SUSE Linux, like everybody else, wants to build your cloud. And the German software company, which is part of the Attachmate collective, thinks the combination of its chameleon-colored Linux operating system, its SUSE Studio server appliance fabrication tools, its SUSE Manager system management tools, and its SUSE Cloud rendition of the OpenStack cloud control freak are going to give it an edge over its many rivals.
"Everybody was talking about server appliances several years ago," Sabine Soelheim, senior solution and product manager at SUSE Linux, tells El Reg.
"Then the conversation shifted to clouds and what you need to have to manage those. And now, we are back to talking about appliances again because a server appliance is what you will deploy to a cloud. This is why we think SUSE Studio has become even more important."
The first iteration of the SUSE Studio server appliance maker came out in alpha back in February 2009 and was a web-based tool created in conjunction with VMware to create customized SUSE Linux installations and their application software that could then be deployed atop VMware's server virtualization hypervisors.
The idea behind SUSE Studio was to create so-called JEOS operating systems – short for Just Enough Operating System – that had only the components a particular application stack required, roll in the app code, and then patch versions of those appliances as the whole code stack changed over time.
SUSE Studio is a freebie service on the web, and it includes a catalog called SUSE Gallery where you can publish the server appliances you create so others can download and use them.
In January 2010, SUSE Studio Online was deemed ready for prime time and was offered alongside SUSE Lifecycle Management Server, which manages software license entitlements for software running inside the appliances as well as the patching of the underlying SUSE Linux and those applications.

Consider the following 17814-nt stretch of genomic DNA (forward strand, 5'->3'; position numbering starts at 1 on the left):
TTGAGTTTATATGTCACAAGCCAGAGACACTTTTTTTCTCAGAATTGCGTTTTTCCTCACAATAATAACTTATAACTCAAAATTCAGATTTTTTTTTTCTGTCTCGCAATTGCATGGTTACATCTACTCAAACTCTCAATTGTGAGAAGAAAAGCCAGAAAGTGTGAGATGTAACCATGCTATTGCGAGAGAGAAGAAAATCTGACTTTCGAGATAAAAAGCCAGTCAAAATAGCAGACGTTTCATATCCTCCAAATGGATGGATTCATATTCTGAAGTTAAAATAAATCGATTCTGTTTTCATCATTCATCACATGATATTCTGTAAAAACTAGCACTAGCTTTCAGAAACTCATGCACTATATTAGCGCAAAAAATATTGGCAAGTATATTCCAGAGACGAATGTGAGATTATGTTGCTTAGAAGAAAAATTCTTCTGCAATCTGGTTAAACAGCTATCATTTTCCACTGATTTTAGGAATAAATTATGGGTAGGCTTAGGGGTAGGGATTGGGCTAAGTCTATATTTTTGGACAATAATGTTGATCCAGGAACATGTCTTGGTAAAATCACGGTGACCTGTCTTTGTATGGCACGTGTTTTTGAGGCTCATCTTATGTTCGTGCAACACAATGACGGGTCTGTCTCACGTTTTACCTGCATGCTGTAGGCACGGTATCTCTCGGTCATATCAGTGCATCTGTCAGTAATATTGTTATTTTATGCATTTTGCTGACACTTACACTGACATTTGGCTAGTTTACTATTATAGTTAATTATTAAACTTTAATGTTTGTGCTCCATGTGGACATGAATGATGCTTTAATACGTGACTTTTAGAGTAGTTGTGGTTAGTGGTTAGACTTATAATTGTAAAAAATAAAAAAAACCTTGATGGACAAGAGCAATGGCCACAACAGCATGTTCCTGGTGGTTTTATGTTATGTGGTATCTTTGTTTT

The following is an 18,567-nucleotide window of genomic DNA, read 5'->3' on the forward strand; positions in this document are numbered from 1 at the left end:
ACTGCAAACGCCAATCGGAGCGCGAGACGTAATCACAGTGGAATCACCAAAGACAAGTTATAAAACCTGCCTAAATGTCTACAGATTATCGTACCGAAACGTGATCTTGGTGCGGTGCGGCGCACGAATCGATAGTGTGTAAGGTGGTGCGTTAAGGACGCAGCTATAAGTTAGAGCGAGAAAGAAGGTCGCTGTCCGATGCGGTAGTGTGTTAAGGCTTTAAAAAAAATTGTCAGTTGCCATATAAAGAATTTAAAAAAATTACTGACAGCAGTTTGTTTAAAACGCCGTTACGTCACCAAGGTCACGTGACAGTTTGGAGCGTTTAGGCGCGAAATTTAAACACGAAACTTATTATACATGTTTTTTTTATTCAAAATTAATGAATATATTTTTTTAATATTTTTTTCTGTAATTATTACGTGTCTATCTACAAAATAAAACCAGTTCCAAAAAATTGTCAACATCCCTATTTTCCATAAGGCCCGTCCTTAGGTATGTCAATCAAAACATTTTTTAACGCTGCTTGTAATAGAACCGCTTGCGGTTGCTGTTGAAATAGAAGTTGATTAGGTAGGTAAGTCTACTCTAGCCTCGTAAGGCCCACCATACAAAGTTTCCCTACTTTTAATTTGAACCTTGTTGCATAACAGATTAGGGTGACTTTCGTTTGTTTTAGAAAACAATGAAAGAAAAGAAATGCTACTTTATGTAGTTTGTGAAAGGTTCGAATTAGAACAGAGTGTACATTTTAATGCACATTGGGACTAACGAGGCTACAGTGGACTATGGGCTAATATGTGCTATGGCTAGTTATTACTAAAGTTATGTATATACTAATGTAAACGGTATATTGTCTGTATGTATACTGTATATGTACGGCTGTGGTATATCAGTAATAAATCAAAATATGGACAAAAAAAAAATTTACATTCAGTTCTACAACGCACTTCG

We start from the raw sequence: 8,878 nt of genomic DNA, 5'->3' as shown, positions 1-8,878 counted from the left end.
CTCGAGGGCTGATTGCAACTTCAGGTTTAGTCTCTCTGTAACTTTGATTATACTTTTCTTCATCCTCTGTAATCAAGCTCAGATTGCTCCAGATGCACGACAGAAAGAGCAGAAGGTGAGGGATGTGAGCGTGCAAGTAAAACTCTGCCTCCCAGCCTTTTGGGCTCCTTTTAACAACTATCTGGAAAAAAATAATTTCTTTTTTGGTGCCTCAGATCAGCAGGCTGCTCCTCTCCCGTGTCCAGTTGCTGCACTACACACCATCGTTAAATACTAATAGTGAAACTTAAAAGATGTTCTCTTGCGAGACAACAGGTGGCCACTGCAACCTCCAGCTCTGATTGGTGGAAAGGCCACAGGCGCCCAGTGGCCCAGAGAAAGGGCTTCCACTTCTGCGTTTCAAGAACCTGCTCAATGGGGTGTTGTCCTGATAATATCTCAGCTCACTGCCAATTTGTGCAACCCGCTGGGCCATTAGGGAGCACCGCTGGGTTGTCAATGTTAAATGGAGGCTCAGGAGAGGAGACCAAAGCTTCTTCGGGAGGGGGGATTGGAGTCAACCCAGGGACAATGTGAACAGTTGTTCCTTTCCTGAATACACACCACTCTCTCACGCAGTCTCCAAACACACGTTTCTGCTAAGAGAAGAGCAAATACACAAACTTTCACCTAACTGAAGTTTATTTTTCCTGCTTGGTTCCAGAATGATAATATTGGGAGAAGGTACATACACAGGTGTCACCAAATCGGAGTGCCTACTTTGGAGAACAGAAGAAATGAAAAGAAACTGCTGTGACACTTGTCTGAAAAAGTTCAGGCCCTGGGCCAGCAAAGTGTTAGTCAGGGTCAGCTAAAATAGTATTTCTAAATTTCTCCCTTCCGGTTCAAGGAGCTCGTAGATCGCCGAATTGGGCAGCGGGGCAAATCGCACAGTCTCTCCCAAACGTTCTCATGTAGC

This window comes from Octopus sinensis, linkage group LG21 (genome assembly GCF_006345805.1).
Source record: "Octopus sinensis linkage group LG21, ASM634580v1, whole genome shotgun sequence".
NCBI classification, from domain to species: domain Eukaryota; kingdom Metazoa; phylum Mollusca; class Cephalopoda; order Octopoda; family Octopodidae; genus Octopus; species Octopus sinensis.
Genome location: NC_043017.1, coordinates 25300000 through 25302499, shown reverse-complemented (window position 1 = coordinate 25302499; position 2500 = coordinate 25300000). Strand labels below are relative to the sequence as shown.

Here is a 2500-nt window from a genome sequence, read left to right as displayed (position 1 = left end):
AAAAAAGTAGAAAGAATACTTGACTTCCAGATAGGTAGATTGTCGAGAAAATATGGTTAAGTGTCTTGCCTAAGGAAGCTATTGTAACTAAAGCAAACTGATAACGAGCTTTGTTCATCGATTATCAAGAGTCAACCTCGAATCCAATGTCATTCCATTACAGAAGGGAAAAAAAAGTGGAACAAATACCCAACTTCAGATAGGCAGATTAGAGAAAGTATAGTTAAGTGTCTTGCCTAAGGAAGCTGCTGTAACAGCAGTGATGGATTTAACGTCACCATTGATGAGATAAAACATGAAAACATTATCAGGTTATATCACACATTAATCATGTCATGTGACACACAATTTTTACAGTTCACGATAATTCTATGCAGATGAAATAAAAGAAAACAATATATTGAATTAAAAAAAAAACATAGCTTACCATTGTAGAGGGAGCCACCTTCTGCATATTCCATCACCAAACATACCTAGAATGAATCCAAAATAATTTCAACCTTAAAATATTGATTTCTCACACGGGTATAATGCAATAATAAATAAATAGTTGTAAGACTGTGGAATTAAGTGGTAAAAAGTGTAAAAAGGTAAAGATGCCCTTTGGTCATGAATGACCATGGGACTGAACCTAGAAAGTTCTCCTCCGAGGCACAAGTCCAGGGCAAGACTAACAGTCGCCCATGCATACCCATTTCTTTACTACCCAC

Two years ago is also when Novell, which owned SUSE Linux at the time, announced a hosted, private version of the appliance maker called SUSE Studio Onsite, which cost $100,000 plus $25,000 a year for maintenance.
Soelheim says that SUSE Linux has over a hundred customers for this onsite version of the appliance maker, and that there are over 370,000 registered users for the online service, who have created over 1.8 million application stack images and who have shared more than 19.000 of them through SUSE Gallery.
With SUSE Studio 1.3, announced today, the company is making a few tweaks. First, SUSE Studio is now able to kick out appliances that are readable in the native KVM hypervisor format.
In the past, the appliance maker created VMDK-formatted virtual machines and you had to deploy these onto KVM, but now SUSE Studio knows how to pump out VMs in the QCOW2 format that is native to the QEMU emulator that is part of KVM.
There are some performance benefits that come from being in the native KVM format, and the native format also has thin provisioning for disk images so you can lie to a VM and its over-bearing operating system say it has 10GB of capacity, but KVM only gives it what it needs. This cuts back on storage needs.
This improved KVM support is important because SUSE Cloud, the chameleon variant of the OpenStack cloud controller that SUSE Linux started shipping last November, uses KVM as its hypervisor of choice.
Also new with SUSE Studio 1.3 is the ability to create server appliance images that run atop Microsoft's Hyper-V 3.0 hypervisor, which is the companion to Windows Server 2012. Server images can also run on Hyper-V on top of Windows Server 2008 R2. VMware's ESXi, Oracle's VirtualBox, various Xen implementations, and OVF VM formats were supported already.
The SUSE Lifecycle Management Server interface has been merged with the SUSE Studio interface with the 1.3 release as well, so you don't have to bop between the two tools any more. The 1.3 release has an improved interface into the EC2 compute cloud at Amazon Web Services, making it easier to deploy appliances, and the appliance maker can now handle the differences between the various AWS regions.
On the OpenStack front, even with the Grizzly release coming out last week, SUSE Linux is sticking to the Folsom release of OpenStack for its SUSE Cloud. Soelheim says that the company is working on a SUSE Cloud 2.0 update that will be based on Grizzly and that will come out later in the summer.
SUSE Linux is not selling all of its software as a bundle yet to build a complete cloud, but that is the obvious next step. ®